Are Air Purifiers with Ionizers Safe? - An Expert's Perspective

When it comes to air purification, it's important to understand the technology being used and how it works. Air ionization is a highly effective air purification method, but it can also release harmful substances, such as ozone, if not properly controlled. That's why it's important to choose an air ionizer that meets the necessary safety standards. Air ionization refers to the process of adding or removing charged particles, or ions, from the air.

These lose their electrical neutrality and are converted into negative or positive ions. Negative ions produced by air ionizers are beneficial and safe for our body, but they can also produce ozone if not properly controlled. Ionizers are very effective at removing particulate matter (PM) from the air and some particles from the surface. They are often marketed under a variety of names, such as “ionic air purifiers”, “negative ion air purifiers”, “air ionizers” and “bipolar needle-tip ionization”.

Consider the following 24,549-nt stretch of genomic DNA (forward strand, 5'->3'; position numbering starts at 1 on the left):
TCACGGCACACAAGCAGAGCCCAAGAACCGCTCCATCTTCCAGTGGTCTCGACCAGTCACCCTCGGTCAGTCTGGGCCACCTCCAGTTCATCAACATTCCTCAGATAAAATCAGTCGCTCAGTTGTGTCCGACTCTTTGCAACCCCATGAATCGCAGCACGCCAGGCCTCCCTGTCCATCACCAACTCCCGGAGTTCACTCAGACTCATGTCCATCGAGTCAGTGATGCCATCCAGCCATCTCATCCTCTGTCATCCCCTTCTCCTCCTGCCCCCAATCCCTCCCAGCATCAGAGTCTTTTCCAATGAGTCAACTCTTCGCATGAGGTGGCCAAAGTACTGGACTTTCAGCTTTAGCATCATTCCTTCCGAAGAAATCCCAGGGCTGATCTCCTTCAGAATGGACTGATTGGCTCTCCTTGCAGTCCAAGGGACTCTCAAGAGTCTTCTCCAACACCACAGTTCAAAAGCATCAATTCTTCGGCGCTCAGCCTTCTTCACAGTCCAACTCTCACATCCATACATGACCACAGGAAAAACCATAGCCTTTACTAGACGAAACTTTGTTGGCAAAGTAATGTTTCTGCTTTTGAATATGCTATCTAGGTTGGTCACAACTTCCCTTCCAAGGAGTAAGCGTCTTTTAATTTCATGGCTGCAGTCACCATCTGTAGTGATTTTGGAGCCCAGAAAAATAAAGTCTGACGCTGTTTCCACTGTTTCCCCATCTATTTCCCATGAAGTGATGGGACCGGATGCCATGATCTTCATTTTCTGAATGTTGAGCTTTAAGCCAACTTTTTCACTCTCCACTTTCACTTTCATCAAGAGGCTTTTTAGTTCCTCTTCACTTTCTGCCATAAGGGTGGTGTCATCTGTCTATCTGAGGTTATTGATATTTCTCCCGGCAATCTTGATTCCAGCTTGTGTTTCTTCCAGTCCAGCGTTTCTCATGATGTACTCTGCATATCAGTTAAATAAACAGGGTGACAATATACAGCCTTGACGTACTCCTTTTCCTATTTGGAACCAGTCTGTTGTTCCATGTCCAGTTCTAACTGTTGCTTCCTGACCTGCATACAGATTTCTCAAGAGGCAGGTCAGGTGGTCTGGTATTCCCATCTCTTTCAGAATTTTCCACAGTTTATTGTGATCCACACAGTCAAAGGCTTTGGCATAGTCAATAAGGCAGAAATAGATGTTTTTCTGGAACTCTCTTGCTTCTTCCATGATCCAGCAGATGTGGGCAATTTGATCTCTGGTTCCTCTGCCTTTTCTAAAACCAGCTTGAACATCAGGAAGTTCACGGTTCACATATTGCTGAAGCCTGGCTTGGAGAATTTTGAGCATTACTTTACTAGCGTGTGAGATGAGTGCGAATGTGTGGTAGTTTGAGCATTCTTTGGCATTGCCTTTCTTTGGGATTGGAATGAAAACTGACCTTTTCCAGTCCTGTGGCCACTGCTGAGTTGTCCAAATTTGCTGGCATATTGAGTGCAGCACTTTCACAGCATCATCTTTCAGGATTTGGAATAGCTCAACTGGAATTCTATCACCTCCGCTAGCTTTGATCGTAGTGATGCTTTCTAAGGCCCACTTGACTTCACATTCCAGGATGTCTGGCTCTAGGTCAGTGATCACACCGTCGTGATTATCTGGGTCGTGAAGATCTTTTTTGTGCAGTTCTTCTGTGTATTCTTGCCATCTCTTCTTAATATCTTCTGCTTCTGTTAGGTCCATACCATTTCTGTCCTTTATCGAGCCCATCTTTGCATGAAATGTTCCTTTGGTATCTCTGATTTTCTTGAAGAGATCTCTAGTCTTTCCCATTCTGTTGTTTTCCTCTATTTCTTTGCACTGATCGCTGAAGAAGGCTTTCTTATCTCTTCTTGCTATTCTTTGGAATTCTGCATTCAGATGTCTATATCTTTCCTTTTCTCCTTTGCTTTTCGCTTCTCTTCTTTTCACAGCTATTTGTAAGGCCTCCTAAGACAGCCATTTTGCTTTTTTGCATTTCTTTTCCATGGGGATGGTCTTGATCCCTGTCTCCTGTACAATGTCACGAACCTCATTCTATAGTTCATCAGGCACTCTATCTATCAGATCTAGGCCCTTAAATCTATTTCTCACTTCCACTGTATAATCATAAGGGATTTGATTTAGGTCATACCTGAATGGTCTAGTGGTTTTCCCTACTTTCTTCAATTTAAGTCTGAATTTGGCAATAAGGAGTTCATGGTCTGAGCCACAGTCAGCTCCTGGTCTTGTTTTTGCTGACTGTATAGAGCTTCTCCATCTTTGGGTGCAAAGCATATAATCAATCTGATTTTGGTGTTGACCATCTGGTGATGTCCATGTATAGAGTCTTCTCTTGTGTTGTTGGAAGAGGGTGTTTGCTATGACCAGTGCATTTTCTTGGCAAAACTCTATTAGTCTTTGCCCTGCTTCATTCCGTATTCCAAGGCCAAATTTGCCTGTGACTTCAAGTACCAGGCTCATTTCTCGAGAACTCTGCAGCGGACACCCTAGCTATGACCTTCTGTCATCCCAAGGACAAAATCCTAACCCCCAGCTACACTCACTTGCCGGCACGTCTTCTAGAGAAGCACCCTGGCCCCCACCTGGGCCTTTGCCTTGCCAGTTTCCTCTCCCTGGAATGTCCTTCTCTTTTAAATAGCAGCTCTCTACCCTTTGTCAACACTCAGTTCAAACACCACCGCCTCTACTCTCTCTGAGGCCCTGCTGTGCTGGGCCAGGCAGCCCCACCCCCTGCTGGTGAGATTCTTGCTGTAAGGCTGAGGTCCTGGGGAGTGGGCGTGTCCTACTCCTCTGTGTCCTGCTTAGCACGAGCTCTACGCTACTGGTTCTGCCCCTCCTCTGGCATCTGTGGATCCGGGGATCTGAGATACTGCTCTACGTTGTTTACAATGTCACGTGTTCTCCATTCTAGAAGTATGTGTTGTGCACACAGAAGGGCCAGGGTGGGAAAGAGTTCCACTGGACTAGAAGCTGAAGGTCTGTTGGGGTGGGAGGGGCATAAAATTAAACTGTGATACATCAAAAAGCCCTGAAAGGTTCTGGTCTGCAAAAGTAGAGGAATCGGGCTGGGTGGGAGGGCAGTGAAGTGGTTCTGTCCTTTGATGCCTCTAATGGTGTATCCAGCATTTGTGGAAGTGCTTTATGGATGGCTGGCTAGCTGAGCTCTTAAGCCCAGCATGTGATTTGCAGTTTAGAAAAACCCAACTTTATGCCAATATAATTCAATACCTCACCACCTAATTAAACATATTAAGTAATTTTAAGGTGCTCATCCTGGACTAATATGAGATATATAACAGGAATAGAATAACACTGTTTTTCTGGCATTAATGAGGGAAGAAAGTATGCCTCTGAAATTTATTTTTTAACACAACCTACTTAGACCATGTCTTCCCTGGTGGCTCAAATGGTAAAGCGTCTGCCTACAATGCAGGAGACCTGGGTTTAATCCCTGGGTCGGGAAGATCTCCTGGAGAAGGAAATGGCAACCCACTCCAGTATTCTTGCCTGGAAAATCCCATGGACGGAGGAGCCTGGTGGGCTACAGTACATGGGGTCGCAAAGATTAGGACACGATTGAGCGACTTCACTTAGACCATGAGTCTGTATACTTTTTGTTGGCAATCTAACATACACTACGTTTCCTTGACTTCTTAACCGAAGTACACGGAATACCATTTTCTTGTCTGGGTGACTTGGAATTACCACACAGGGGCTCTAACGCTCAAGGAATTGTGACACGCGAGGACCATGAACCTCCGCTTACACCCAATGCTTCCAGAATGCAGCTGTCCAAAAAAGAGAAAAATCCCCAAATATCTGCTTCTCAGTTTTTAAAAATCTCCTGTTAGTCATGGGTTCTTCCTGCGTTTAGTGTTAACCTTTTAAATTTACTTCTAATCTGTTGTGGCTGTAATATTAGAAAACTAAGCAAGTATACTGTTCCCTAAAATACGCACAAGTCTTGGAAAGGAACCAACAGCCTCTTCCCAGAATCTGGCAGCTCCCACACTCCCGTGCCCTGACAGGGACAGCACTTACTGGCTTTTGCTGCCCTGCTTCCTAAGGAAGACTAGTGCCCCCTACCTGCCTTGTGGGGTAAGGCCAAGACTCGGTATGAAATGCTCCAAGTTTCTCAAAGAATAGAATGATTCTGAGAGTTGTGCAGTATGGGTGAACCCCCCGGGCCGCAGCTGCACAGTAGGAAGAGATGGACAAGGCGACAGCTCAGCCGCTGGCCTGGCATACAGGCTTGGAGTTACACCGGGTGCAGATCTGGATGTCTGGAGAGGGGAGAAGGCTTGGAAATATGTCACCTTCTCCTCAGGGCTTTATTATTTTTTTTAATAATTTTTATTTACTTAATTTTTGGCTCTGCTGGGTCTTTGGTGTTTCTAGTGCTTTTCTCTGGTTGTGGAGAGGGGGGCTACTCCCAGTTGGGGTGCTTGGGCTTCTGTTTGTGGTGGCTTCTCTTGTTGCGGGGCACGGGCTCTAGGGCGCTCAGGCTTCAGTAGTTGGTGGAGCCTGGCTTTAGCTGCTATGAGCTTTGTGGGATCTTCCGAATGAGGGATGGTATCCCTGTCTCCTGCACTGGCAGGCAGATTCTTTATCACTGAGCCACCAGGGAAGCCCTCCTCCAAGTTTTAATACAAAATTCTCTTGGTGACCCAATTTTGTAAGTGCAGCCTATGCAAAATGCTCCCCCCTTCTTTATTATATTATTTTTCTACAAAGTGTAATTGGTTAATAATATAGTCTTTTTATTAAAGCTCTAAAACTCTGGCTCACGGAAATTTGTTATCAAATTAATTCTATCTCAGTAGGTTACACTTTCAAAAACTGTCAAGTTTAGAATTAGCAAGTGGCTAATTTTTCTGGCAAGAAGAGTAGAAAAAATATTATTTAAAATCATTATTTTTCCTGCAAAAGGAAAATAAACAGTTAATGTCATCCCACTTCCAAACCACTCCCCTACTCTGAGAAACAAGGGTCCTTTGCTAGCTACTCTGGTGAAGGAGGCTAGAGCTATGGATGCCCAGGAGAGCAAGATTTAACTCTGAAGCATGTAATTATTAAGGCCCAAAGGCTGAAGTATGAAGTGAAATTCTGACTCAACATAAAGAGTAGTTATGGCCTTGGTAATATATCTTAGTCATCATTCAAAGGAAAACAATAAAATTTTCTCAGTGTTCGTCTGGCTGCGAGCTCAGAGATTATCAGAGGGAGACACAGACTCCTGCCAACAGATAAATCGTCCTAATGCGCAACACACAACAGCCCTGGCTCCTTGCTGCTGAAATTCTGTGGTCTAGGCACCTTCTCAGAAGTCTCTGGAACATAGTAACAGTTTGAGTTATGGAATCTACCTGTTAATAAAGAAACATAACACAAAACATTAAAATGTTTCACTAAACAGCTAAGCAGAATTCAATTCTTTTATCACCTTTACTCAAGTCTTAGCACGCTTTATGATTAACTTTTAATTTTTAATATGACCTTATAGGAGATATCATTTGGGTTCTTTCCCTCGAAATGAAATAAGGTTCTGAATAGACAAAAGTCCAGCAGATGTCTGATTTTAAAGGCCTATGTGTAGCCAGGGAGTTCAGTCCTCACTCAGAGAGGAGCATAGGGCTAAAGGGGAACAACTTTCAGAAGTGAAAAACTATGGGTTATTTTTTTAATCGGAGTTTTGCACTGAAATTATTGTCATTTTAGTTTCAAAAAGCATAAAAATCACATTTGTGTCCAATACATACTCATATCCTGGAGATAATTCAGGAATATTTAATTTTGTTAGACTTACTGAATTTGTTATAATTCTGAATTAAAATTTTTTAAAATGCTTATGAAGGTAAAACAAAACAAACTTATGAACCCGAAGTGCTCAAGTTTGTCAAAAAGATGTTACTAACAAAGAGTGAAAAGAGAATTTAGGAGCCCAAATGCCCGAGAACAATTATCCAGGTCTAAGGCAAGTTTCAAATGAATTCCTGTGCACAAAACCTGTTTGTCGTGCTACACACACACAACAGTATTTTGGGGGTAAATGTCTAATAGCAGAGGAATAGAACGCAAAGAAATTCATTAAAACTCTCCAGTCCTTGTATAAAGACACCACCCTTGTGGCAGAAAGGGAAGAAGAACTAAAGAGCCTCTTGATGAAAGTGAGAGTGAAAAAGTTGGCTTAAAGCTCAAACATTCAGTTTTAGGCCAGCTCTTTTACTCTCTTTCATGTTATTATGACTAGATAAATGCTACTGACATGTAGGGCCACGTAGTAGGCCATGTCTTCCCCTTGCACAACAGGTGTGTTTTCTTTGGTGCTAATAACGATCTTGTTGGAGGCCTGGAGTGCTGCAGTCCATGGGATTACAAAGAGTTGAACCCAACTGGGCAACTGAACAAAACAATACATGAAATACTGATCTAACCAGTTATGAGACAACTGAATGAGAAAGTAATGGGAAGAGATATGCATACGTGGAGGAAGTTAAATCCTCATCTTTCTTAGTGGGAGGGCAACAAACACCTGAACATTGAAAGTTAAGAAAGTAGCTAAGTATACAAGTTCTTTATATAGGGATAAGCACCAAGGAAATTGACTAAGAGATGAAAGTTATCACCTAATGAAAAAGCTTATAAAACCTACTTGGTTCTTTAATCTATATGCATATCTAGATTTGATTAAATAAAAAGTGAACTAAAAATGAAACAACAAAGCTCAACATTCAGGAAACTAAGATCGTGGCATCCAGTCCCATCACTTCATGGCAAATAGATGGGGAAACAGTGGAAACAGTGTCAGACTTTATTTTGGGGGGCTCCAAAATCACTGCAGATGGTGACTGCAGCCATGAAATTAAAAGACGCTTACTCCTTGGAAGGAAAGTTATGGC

Ionized air purifiers are often marketed as a cheap way to increase CADR (metric that measures the effectiveness of an air purifier). However, they can still emit a large amount of ozone, especially compared to other standard appliances. That's why it's important to choose an air purifier with several stages of filtration that effectively eliminate viruses and pathogens and neutralize mold, gases, allergens, pet dander, and all kinds of particles. A summary of the scientific tests of air purifiers revealed that most air ionizers have no notable effect on particle levels.

Rest assured that the number of reactive oxygen species (including superoxide ion) was measured at 5 cm in an air purifier with a TEQOYA ionizer, according to a protocol developed by the CERTAM laboratory with INSERM to measure the oxidizing potential of polluted air.

Nancy Pickell
Nancy Pickell

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